If a person living with MND is aged 70-74 years old and is not in residential care, they will receive the vaccine in wave 4.
If a person living with MND is aged 65-69 years old, is not in residential care and is classed as clinically extremely vulnerable they will receive the vaccine in wave 4.
If a person living with MND is aged 65-69 years old, is not in residential care and is not classed as clinically extremely vulnerable they will receive the vaccine in wave 5.
People under the age of 65:
If a person living with MND is aged below 65 and is classed as clinically extremely vulnerable they will receive the vaccine in wave 4.
If a person living with MND is aged below 65 and is not classed as clinically extremely vulnerable they will receive the vaccine in wave 6.
People with MND do not automatically fall into the earliest waves but will be able to move further up the order by ensuring they are registered as clinically extremely vulnerable. This needs to be done by their GP or specialist. If you have any questions about this please speak to your GP or MND care team in the first instance.
Someone who receives a Carer’s Allowance, or is the main carer to a person who may be at risk if they fall ill, is recognised as an adult carer.
If you are an adult carer, you will receive the vaccine in wave 6. However, when the person you support receives their invitation for the vaccine, there will be a contact telephone number on the letter. This is provided to help arrange the date for the immunisation. When making the arrangement, you could ask if it's possible to have your vaccination at the same time. This may not be feasible, but if you provide essential care, it's worth asking the question.
Family members/households of people who are clinically extremely vulnerable: Family/household members of people who are vulnerable to the virus have not been included in plans for the initial vaccine rollout. This means they will be included in the wave related to their own needs.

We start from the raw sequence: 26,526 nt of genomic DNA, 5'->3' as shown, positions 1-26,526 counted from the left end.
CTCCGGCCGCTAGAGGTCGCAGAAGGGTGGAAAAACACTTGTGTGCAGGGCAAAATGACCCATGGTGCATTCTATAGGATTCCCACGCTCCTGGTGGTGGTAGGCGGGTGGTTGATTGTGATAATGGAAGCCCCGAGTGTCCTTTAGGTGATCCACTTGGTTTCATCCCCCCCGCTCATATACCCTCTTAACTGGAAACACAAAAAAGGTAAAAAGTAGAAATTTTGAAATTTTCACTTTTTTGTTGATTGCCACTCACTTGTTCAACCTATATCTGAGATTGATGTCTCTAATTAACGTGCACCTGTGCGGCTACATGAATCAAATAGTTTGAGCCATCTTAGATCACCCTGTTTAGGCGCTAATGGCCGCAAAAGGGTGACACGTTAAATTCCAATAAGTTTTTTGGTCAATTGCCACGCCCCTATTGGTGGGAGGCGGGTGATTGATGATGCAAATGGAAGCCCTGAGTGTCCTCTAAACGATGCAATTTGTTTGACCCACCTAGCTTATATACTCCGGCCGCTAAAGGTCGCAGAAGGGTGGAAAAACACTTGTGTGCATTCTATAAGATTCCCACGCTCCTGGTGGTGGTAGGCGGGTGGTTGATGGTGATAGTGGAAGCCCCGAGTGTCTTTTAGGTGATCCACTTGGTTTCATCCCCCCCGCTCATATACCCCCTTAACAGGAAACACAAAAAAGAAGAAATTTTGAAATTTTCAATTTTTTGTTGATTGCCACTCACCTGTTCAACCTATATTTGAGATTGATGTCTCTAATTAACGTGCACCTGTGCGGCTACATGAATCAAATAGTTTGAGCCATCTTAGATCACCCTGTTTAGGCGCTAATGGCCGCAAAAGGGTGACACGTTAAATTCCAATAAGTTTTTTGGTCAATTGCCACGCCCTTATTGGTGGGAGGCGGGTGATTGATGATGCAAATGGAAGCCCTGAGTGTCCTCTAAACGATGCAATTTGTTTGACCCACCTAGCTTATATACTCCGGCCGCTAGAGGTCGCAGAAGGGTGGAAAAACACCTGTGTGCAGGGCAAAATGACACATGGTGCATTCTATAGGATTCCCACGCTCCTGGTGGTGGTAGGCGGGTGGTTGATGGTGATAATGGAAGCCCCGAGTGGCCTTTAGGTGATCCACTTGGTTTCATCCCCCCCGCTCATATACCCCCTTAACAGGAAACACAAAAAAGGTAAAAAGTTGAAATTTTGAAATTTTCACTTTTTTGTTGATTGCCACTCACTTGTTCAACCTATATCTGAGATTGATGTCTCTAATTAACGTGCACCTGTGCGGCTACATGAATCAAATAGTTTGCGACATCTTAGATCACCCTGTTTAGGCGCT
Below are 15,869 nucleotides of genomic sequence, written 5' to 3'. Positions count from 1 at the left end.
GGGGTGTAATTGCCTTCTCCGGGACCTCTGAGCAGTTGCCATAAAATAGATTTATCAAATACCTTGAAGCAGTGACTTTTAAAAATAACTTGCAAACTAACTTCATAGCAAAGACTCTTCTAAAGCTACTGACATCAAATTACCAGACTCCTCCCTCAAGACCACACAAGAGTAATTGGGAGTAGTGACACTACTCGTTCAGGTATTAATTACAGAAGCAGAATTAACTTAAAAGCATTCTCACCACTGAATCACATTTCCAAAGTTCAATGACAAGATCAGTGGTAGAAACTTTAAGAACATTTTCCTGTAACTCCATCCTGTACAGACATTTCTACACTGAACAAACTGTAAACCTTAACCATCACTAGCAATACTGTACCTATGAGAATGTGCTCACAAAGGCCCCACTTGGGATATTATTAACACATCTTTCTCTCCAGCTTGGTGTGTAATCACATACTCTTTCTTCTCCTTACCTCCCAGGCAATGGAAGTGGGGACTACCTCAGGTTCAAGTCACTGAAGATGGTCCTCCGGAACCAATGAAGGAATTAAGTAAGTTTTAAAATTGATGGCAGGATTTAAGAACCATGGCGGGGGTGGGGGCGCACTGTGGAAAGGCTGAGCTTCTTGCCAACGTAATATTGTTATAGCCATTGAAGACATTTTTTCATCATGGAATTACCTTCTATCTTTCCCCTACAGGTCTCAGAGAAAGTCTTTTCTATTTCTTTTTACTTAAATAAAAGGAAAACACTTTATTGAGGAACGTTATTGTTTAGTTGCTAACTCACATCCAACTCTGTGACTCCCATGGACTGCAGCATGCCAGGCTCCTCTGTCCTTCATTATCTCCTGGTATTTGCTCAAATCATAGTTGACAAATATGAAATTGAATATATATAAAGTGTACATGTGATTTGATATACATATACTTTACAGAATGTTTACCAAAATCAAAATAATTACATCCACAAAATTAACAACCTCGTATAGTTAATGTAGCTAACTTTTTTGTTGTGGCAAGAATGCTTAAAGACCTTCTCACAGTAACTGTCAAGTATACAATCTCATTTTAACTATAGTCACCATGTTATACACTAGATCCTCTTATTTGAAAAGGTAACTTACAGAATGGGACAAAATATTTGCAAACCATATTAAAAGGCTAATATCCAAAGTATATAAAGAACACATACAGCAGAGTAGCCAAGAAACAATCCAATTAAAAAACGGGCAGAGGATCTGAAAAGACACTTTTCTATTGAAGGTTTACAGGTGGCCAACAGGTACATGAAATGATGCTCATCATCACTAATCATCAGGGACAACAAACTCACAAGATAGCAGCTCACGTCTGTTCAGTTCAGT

See the option for vaccination on the Gov.uk website to find out the latest information. If you live in Wales you can find out more from Public Health Wales, and in Northern Ireland see their Public Health Agency for regional details. See also resources by the British Society for Immunology.
You can also read about the different vaccines that have been approved in the UK for use against COVID-19. See Gov.uk, as follows:
For more about COVID-19 and support during the pandemic visit our Coronavirus hub
Do I still need to get the flu jab?
Yes. While a flu jab cannot protect against the Covid-19 virus, it will help protect against flu.
The Department of Health advises getting a flu jab if you live with a chronic disease, including motor neurone disease (MND). You may also qualify if you are caring for someone with MND, who may be at risk if you fall ill.
For those most at risk, flu can lead to more serious illnesses including bronchitis and pneumonia. It only takes a minute to get the flu jab each year, but this will protect you for 12 months.
Contact your GP surgery to arrange an appointment. The flu jab is available from the beginning of October every year.
If you would like more advice, contact MND Connect.